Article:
Upon systematically reviewing the literature, we have determined that fractionated plasma metanehrine measurements are highly sensitive in detecting pheochromocytoma, although specificity of these measurements may be variable, particularly in testing for sporadic disease. A negative fractionated plasma metanephrine measurement is highly effective in ruling out disease. However, a positive test result only moderately increases suspicion of disease, particularly in low risk subjects being tested for sporadic pheochromocytoma.
Pooled likelihood ratios may be applied in estimation of an individual patient's probability of sporadic pheochromocytoma, given a positive biochemical test result. The pre-test probability of sporadic pheochromocytoma (prevalence) is estimated to be 0.5% among screened hypertensive patients [114
], and 5.1% among incidentally discovered adrenal masses >1 cm in diameter in absence of symptoms of adrenal disease [adrenal "incidentalomas"] [3
]. For a patient with positive fractionated plasma metanephrines, the post-test probability of sporadic pheochromocytoma would be 2.8% in the patient with hypertension, and 23.7% in the patient with an adrenal incidentaloma. In other words 97.2% of hypertensive subjects and 76.3% of subjects with incidentaloma would not be expected to have a pheochromocytoma, in spite of a positive test result. Similarly, we may estimate the probability of sporadic pheochromocytoma, given negative fractionated plasma metanephrine measurements, using the pooled negative likelihood ratio value of 0.02. For a patient with normal fractionated plasma metanephrine measurements, the post-test probability of sporadic pheochromocytoma would be estimated to be 0.01% in the patient with hypertension and 0.11% in the patient with an adrenal incidentaloma.
Our findings are limited by the fact that data from the included studies may have been subject to multiple methodologic limitations, possibly resulting in over-estimation of the diagnostic efficacy of fractionated plasma metanephrine measurements. Also, many of the patients studied had known genetic predisposition, previously surgically cured disease, or metastatic pheochromocytoma, thereby limiting the external generalizability of our summary. Furthermore, positivity cut-offs were derived somewhat differently between the studies, possibly accounting for the observed heterogeneity of positive likelihood ratios between studies. The criterion for positivity in the NIH and Vienna studies were based on a NIH laboratory reference range [51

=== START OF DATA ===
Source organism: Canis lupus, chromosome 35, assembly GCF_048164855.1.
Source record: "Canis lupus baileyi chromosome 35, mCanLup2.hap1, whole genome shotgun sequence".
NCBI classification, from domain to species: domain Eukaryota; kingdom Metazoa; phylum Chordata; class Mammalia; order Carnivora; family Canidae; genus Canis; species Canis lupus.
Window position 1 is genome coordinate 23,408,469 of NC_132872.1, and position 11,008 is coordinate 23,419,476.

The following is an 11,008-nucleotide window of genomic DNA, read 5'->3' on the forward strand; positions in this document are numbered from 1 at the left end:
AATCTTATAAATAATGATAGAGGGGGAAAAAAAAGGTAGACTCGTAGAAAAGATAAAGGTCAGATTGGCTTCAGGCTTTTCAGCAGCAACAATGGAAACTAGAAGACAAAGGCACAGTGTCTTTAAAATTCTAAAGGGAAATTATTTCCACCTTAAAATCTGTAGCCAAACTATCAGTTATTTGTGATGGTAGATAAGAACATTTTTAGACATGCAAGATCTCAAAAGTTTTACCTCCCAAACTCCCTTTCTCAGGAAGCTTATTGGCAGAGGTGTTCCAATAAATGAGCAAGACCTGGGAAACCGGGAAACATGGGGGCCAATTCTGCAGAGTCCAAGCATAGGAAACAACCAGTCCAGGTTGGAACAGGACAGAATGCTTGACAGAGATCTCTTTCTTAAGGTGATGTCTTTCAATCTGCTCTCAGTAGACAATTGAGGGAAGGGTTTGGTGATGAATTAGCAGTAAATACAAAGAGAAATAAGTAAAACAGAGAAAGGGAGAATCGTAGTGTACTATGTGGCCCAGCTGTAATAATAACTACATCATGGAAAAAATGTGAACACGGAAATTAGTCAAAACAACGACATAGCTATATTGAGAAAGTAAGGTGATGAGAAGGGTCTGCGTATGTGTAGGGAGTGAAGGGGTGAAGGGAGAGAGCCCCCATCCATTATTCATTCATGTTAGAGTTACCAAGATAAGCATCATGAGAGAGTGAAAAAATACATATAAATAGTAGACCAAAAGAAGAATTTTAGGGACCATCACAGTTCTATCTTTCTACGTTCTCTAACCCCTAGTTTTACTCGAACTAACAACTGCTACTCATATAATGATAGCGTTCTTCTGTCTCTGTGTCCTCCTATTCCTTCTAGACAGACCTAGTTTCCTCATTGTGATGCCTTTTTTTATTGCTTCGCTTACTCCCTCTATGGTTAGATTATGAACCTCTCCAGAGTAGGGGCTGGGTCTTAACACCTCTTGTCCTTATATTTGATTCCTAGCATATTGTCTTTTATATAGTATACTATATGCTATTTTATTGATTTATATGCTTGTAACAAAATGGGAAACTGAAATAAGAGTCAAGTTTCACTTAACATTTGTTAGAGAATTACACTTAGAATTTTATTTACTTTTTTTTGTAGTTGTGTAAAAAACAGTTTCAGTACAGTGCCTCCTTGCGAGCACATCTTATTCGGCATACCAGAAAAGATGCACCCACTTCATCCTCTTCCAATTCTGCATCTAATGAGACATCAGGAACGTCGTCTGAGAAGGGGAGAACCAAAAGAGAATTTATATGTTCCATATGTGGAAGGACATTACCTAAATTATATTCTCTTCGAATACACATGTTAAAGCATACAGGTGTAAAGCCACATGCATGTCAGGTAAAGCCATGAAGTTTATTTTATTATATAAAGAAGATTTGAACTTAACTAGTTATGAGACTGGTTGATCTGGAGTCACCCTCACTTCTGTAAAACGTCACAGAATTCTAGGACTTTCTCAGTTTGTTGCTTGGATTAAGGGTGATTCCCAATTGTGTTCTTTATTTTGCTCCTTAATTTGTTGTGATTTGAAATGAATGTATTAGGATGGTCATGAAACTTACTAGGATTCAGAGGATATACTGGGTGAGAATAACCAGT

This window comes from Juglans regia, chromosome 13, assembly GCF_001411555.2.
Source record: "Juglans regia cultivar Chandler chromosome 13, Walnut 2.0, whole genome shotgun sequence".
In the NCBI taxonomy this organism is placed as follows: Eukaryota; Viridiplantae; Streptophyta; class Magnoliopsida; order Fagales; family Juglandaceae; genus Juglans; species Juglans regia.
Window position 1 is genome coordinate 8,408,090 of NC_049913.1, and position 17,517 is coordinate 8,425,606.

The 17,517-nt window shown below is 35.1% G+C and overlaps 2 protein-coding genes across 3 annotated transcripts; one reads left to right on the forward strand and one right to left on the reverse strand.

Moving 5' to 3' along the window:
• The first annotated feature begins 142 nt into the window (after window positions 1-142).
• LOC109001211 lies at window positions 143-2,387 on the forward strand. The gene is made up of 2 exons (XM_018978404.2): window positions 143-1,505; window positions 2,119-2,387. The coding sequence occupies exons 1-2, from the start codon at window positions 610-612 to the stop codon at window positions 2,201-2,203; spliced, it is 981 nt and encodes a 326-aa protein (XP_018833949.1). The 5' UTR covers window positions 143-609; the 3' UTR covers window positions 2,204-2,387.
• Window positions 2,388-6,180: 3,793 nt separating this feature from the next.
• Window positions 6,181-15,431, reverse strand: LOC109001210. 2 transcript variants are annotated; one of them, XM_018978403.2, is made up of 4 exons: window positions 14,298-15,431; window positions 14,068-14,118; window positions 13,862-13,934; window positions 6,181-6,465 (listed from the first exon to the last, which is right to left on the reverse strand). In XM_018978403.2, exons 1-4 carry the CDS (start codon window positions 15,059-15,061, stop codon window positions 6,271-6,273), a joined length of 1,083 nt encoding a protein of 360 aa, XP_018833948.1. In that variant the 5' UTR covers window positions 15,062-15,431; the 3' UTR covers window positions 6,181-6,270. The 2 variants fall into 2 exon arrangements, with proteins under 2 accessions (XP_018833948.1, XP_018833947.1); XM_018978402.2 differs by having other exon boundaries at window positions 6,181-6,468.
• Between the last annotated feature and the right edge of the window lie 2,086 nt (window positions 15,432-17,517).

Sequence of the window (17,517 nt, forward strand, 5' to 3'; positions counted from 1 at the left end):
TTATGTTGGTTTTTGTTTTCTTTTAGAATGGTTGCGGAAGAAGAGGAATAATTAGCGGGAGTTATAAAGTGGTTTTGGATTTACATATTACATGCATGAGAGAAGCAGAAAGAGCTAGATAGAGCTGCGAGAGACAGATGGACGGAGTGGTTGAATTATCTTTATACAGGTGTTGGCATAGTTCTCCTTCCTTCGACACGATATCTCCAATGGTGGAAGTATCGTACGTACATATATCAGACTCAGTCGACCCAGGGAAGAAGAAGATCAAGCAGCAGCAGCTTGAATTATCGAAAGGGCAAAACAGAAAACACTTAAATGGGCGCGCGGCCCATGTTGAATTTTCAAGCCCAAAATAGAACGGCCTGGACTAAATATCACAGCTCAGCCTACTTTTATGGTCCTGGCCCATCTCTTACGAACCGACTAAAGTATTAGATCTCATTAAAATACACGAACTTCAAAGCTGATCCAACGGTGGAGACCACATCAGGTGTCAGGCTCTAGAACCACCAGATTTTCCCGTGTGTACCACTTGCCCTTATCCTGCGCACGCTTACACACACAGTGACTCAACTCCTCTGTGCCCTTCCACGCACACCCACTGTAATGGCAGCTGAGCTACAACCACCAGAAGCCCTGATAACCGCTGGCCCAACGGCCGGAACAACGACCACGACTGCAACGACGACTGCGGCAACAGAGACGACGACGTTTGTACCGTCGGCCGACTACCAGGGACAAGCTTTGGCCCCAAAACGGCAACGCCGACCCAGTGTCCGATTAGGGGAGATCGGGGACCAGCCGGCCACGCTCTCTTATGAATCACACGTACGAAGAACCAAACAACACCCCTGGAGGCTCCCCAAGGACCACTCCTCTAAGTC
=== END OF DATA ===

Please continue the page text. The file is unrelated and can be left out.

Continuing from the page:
]; whereas a higher criterion was used in the Mayo study, based on a 95% reference range derived by Mayo Medical Laboratories [18
]. The Mayo reference range has been tested in hypertensive patients who were not subject to indwelling intravenous cannulation or prolonged supine rest, possibly accounting for the slightly higher cut-offs. Indeed, a laboratory medicine tradition has to derive normal ranges from "normal" healthy individuals as such individuals reflect the general population and are easily accessible for study. Such ranges are reflective of "non-disease", but their use may be subject to excessively high rates of false positive tests in subjects with conditions mimicking a disease in question who are likely to be tested clinically (such as patients with refractory hypertension in the case of pheochromocytoma testing). Limitations of deriving "non-disease" ranges in subjects with conditions mimicking a disease in question (such as hypertensive patients in this case) may include decreasing sensitivity of testing and the potential for missing a potentially fatal, treatable diagnosis.
It is notable that data on the efficacy of fractionated plasma metanephrine measurements in detection of pheochromocytoma is limited to only three laboratories with patients recruited from 6 clinical centres. This may be a reflection of the labor-intensive, time-consuming nature of the high performance liquid chromatography and electrochemical detection method as well as the nuisance of potential interference with acetaminophen [115
]. A newer method described by Roden et al. may circumvent the acetaminophen interference issue, but is also quite labor-intensive and might not be suitable for widespread clinical laboratory use [104
]. A method of measurement of fractionated plasma metanephrines using liquid chromatography with tandem mass spectrometry shows promise in terms of improved specificity and rapidity of processing of multiple samples [115
]. Further clinical study is indicated to validate such newer assays in clinical patient populations.